Bill Raggio Passes


Retired Nevada state Senator Bill Raggio has died at age 85 and is being remembered as an icon in Nevada politics. The Reno Republican was the longest-serving state Senator in Nevada history when he retired last January just before the 2011 legislative session began.

Raggio had become increasingly vocal against the hardline, no-tax stance of the conservative right and was shunned by some members of his party after endorsing Democratic U.S. Senator Harry Reid in the 2010 election against Sharron Angle. He was replaced in his role of Senate Minority Leader by state Senator Mike McGinness of Fallon.

Following the news of Raggio’s death, Angle wrote on her Face Book page, “My deepest condolences and prayers for Senator Bill Raggio’s family.”

Meanwhile, Reid says Raggio’s “invaluable contributions and service” to Nevada will live on. He was joined by fellow U.S. Senator Dean Heller, who adds Raggio’s legacy will be remembered “for generations to come.”

Raggio was first elected in 1972 and served in the Senate for 38 years, including 28 as Republican caucus leader.  His daughter says the former lawmaker succumbed to complications from pneumonia while vacationing with his wife, Dale, in Sydney, Australia.

A second-generation Nevadan, Raggio was born in Reno, October 30, 1926. He married his high school sweetheart, Dorothy Brigman, who died in 1998.

He married his second wife, Dale Checket, in 2004 and is also survived by two daughters, Leslie Righetti and Tracy Chew. A son, mark, died in 2004.

Raggio attended Louisiana Tech, the University of Oklahoma, and the University of Nevada, Reno. He obtained his law degree from the Hastings College of Law and the Boalt Hall School of Law. In 1944, he joined the U.S. Navy Reserve and was commissioned a Second Lieutenant in the U.S. Marine Corps Reserve.

Raggio became a Washoe County Assistant District Attorney in 1952 and his political career was launched six years later when he was elected the county’s top prosecutor. Raggio took on Nevada brothel boss Joe Conforte, and in 1959 had Conforte’s Triangle River Ranch on the outskirts of Wadsworth burned to the ground as a public nuisance.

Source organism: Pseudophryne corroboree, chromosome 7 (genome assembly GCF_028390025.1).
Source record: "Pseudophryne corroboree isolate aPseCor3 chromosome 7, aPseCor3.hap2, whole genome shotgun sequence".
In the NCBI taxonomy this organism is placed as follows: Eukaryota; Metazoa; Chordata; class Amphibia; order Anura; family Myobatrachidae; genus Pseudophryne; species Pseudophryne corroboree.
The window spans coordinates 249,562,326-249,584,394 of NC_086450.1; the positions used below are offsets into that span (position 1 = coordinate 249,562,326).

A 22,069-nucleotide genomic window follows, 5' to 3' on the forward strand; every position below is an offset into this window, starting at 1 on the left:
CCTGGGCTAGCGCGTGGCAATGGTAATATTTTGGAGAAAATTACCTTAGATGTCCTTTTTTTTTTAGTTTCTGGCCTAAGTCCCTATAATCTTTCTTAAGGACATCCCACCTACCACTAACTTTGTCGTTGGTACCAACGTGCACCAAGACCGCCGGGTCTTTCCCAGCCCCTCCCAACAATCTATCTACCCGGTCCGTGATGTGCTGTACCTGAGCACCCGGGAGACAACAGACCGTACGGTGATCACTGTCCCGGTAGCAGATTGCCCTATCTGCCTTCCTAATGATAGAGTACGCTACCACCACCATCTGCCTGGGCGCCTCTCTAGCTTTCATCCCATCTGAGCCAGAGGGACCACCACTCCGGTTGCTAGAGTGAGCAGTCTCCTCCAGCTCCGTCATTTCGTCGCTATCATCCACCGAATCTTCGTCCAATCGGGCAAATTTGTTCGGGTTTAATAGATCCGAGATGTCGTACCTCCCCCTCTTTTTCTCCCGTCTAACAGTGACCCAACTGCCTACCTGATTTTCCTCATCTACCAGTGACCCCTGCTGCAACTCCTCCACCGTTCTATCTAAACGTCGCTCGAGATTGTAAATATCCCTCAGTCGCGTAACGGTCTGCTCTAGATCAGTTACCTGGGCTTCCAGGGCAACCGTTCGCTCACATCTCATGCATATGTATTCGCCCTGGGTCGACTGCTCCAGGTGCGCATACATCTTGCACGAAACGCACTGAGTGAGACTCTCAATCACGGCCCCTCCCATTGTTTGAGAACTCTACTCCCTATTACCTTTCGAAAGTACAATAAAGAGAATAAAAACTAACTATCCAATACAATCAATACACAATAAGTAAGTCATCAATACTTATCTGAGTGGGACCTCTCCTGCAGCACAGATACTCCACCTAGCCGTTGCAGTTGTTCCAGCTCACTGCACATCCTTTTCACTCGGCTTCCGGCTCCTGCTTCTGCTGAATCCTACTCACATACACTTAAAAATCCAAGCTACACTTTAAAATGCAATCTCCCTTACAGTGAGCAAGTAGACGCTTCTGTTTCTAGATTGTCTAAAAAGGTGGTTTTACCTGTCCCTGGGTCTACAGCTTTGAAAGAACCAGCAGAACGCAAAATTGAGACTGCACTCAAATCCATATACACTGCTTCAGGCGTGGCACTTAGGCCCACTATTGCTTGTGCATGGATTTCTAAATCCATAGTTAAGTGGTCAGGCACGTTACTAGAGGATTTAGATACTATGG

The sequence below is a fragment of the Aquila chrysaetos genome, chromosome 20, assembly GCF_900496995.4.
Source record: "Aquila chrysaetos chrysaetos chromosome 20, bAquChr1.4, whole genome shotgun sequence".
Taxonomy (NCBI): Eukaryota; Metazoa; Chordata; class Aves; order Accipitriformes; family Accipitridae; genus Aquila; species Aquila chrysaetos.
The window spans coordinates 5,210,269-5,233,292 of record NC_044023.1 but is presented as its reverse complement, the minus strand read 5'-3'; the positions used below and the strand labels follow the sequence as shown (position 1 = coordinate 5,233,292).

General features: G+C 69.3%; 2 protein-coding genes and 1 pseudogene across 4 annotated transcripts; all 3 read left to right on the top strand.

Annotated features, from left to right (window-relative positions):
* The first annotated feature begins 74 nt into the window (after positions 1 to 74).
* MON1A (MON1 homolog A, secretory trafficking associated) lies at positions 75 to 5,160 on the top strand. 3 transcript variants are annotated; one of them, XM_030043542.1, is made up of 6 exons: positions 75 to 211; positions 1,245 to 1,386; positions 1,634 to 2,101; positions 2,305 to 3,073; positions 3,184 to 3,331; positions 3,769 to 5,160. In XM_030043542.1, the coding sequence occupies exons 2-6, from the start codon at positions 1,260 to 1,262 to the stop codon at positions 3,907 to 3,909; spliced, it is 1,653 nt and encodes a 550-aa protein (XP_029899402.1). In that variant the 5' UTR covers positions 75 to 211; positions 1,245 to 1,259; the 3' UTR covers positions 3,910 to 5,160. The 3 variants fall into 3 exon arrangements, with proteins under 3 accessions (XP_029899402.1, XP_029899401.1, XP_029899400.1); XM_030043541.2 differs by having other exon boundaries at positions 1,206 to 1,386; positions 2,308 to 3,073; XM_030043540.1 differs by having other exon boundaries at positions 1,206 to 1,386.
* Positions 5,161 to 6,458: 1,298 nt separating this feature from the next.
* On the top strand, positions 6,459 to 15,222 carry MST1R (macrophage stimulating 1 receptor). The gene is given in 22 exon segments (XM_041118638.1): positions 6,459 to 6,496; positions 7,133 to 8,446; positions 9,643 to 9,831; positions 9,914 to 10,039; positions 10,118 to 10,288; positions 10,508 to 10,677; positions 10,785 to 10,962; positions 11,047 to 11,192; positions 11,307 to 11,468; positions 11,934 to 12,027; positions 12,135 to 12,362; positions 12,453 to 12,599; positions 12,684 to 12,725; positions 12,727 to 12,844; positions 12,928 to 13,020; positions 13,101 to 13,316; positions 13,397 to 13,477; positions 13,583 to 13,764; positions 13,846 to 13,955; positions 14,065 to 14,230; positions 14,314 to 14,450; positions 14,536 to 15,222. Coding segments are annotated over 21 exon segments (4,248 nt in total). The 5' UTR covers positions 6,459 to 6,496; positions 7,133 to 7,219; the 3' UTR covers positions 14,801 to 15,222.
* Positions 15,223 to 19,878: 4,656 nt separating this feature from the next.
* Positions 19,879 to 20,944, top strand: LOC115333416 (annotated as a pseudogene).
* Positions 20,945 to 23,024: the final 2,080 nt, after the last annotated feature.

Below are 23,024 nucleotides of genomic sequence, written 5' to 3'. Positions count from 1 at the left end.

Raggio also handled several high-profile cases, winning a death sentence against Thomas Bean for the 1963 murder of Olympic skier Sonja McCaskie. The case received national attention, and Raggio was honored by the National District Attorney’s Association as Outstanding Prosecutor in the United States, before Bean’s death sentence was overturned.

Governor Brian Sandoval calls Raggio one of the great lights in Nevada politics and says his career exemplified the very best in public service. He says, “If there was a Mount Rushmore of Nevada politics, Bill Raggio’s image would forever be carved there.”

Current state Senate leader and Democrat Steven Horsford also praised Raggio, saying he, “always put the people of Nevada first.” Former Republican Senator Randolph Townsend served alongside Raggio says, “Bill was someone who would write handwritten letters of condolence to people he hardly knew and who respected colleagues on the other side of the aisle.”

With Nevada’s population heavily concentrated around Las Vegas, Raggio is also remembered as a guard dog for northern interests. Greg Brower, a former assemblyman and U.S. attorney who was appointed to fill Raggio’s seat in Washoe Senate District 3, calls his passing a “huge loss.”

Raggio recently published a book about his life called, “A Man of His Word.” In his biography, Raggio spoke of how politics in Nevada have dissipated from friendly partisanship into all-out warfare: “Legislation is still the art of compromise and over the years that has been my mantra.”

Funeral arrangements are pending for the devout Catholic. Flags at the Nevada State Legislature are at half-staff and will remain that way through Raggio’s funeral.

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